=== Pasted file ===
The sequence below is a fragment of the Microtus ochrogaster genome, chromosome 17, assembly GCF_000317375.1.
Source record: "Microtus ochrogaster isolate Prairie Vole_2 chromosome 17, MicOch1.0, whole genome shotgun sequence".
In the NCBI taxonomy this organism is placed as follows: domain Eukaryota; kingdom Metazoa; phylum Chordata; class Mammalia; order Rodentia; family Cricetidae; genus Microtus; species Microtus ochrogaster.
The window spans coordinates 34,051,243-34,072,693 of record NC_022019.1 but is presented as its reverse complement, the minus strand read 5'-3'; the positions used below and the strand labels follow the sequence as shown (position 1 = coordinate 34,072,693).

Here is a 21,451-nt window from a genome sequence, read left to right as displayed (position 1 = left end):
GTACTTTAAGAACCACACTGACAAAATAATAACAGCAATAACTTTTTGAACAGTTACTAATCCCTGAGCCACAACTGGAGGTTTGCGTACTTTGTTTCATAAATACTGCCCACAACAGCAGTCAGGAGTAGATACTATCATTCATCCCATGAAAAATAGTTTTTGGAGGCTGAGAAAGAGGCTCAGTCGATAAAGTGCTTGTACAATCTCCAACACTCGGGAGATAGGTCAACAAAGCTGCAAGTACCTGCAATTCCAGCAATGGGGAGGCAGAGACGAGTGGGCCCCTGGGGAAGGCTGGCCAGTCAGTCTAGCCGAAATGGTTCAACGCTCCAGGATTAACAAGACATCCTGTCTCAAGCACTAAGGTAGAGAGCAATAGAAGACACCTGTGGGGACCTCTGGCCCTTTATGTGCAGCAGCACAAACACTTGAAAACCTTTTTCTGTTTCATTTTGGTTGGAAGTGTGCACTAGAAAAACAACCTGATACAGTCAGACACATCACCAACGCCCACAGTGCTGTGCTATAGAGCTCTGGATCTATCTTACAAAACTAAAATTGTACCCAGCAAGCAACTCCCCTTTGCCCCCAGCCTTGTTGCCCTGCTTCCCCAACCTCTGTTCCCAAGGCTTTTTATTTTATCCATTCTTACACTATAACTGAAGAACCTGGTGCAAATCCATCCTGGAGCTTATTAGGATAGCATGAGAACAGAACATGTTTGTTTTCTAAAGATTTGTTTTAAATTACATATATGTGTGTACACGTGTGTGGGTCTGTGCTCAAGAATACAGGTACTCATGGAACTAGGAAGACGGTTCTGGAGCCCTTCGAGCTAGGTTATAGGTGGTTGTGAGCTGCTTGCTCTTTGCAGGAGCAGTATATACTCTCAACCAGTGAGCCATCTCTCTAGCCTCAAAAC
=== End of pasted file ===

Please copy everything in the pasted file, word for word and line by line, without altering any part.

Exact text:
The sequence below is a fragment of the Microtus ochrogaster genome, chromosome 17, assembly GCF_000317375.1.
Source record: "Microtus ochrogaster isolate Prairie Vole_2 chromosome 17, MicOch1.0, whole genome shotgun sequence".
In the NCBI taxonomy this organism is placed as follows: domain Eukaryota; kingdom Metazoa; phylum Chordata; class Mammalia; order Rodentia; family Cricetidae; genus Microtus; species Microtus ochrogaster.
The window spans coordinates 34,051,243-34,072,693 of record NC_022019.1 but is presented as its reverse complement, the minus strand read 5'-3'; the positions used below and the strand labels follow the sequence as shown (position 1 = coordinate 34,072,693).

Here is a 21,451-nt window from a genome sequence, read left to right as displayed (position 1 = left end):
GTACTTTAAGAACCACACTGACAAAATAATAACAGCAATAACTTTTTGAACAGTTACTAATCCCTGAGCCACAACTGGAGGTTTGCGTACTTTGTTTCATAAATACTGCCCACAACAGCAGTCAGGAGTAGATACTATCATTCATCCCATGAAAAATAGTTTTTGGAGGCTGAGAAAGAGGCTCAGTCGATAAAGTGCTTGTACAATCTCCAACACTCGGGAGATAGGTCAACAAAGCTGCAAGTACCTGCAATTCCAGCAATGGGGAGGCAGAGACGAGTGGGCCCCTGGGGAAGGCTGGCCAGTCAGTCTAGCCGAAATGGTTCAACGCTCCAGGATTAACAAGACATCCTGTCTCAAGCACTAAGGTAGAGAGCAATAGAAGACACCTGTGGGGACCTCTGGCCCTTTATGTGCAGCAGCACAAACACTTGAAAACCTTTTTCTGTTTCATTTTGGTTGGAAGTGTGCACTAGAAAAACAACCTGATACAGTCAGACACATCACCAACGCCCACAGTGCTGTGCTATAGAGCTCTGGATCTATCTTACAAAACTAAAATTGTACCCAGCAAGCAACTCCCCTTTGCCCCCAGCCTTGTTGCCCTGCTTCCCCAACCTCTGTTCCCAAGGCTTTTTATTTTATCCATTCTTACACTATAACTGAAGAACCTGGTGCAAATCCATCCTGGAGCTTATTAGGATAGCATGAGAACAGAACATGTTTGTTTTCTAAAGATTTGTTTTAAATTACATATATGTGTGTACACGTGTGTGGGTCTGTGCTCAAGAATACAGGTACTCATGGAACTAGGAAGACGGTTCTGGAGCCCTTCGAGCTAGGTTATAGGTGGTTGTGAGCTGCTTGCTCTTTGCAGGAGCAGTATATACTCTCAACCAGTGAGCCATCTCTCTAGCCTCAAAAC